Carl Rogers and the most fundamental learning

Persons have basically a positive direction

Rogers refers to one deep insight he perceives as the one that is basic to all the other learnings, and indeed that is true in the sense that all of the learnings focus on the ability to accept and trust oneself and others.

Following is the full quote and I will explain at the end my insights.

“It has been my experience that persons have a basically positive direction. In my deepest contacts with individuals in therapy, even those whose troubles are most disturbing, whose behaviour has been most anti-social, whose feelings seem most abnormal, I find this to be true. When I can sensitively understand the feelings which they are expressing, when I am able to accept them as separate persons in their own right, then I find that they tend to move in certain directions. And what are these directions in which they tend to move? The words which I believe are most truly descriptive are words such as positive, constructive, moving toward self-actualization, growing toward maturity, growing toward socialization.

I have come to feel that the more fully the individual is understood and accepted, the more [they] tend to drop the false fronts with which [they] have been meeting life, and the more [they] tend to move in a direction which is forward. I would not want to be misunderstood on this. I do not have a Pollyanna view of human nature. I am quite aware that out of defensiveness and inner fear individuals can and do behave in ways which are incredibly cruel, horribly, destructive, immature, regressive, anti-social, hurtful. Yet, one of the most refreshing and invigorating parts of my experience is to work with such individuals and to discover the strongly positive directional tendencies which exist in them, as in all of us, at the deepest levels.”

Carl R. Rogers, (1961) On becoming a Person: A Therapist’s View on Psychotherapy, p. 26-27).

What Rogers is basically saying is that people are inherently good and that they have a desire to grow in a positive direction. It is therefore so incredibly frustrating and painful to observe continuously the harmful and destructive behaviours of people of which Rogers says are in response to a (perceived) threat to their existence.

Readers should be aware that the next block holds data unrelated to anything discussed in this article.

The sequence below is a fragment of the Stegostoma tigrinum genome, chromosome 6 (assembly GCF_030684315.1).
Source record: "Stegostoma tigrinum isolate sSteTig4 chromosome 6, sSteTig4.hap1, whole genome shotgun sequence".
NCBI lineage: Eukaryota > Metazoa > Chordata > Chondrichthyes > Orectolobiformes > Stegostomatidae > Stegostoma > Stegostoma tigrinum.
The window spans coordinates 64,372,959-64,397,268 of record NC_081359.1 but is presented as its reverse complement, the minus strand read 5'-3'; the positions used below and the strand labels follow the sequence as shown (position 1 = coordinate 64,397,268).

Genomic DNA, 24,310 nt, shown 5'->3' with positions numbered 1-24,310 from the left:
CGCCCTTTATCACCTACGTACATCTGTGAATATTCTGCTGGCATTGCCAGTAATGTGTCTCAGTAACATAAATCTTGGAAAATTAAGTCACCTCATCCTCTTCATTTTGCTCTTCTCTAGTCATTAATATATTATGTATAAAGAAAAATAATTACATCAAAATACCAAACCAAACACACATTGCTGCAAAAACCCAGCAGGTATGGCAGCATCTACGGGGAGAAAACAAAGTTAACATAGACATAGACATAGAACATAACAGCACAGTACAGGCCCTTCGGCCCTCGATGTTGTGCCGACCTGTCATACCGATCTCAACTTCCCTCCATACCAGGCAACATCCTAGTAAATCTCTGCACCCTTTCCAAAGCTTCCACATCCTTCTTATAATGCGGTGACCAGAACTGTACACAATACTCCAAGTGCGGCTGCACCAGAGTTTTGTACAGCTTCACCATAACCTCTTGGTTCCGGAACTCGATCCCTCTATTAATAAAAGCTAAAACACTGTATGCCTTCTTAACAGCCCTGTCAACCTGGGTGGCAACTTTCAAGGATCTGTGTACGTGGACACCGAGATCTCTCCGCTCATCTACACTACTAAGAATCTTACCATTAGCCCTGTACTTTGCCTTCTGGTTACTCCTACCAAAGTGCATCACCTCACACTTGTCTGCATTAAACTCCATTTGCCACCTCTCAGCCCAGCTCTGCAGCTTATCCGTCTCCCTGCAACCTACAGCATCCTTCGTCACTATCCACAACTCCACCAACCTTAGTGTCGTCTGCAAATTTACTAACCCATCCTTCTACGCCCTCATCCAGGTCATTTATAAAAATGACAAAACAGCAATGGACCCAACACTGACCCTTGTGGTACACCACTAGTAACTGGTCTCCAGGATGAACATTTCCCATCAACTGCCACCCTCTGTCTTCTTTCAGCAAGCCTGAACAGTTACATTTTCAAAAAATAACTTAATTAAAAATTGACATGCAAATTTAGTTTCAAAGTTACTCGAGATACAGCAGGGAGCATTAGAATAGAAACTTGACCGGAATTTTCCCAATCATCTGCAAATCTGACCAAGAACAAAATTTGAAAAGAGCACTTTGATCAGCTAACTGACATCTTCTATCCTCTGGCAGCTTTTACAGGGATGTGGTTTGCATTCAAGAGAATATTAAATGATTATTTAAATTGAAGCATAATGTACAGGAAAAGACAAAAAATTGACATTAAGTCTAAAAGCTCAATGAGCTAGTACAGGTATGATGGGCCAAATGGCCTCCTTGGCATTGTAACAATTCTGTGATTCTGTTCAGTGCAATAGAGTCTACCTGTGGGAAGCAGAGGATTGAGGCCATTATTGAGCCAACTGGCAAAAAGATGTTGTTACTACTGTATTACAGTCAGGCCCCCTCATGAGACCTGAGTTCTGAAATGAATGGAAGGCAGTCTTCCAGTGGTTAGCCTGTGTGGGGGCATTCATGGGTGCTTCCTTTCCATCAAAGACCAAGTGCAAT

When visualising the setting Rogers describes, the interaction between a client and a therapist where both are genuine, honest, and open to experiences, it comes to mind that the scene describes two individuals connecting as equals. A therapist of course, has certain qualities most clients have not, and this is knowledge and experience, but in the therapeutic relationship described by Rogers, this power is not used in any way to intimidate the client. If that were the case, the therapist would be sabotaging the growth of the client.  

This means that the conditions required to guide clients to a positive direction is:

  • a therapist who has experienced this growth for themselves (who is real, accepting, non-judgmental, genuine, trusting, and curious)
  • a client who is ready to drop their façade and be real
  • having opportunities to using similar effective ways of communication and honest connections in real life

***the absence of using power over others***

Those who have learnt and are skillful in the use of effective verbal and non-verbal communication, however, can flip the skills and use these to exercise power over others. It is saddening that these skills are taught in business schools. For instance Jeffrey Pfeffer, a professor of organizational behaviour at the graduate school of Business, Stanford University and an author of books on leadership states: “You will triumph if you understand the principles of power – and if you are willing to use them” (Harvard Business Review, 2010).

When accepting fully Rogers’ learning on the wish and tendency of people to grow in a positive direction, how come we so often see a deliberate, planned and often scripted attempt to not only manipulate and deceive others, but also to overpower ? Rogers would say that people do this out of fear. Those of you who saw the interaction between Bill Maher and Trump advisor Jenna Ellis on November 13th (Real Time, HBO), would find it hard to detect fear in Ellis and depending on which side your are (yes, that is how simplistic it has become), some would find that Ellis won the “fight” and others struggle to accept that there are people who blatantly and without any shame are willing to deceive on behalf of “the American people”. There is fear, among the evangelicals and then there is also an entitled, arrogant and narcissistic attitude in some that is admired by too many.

Maybe some have seen too many episodes of the “apprentice”!

Take care!

Elisabeth

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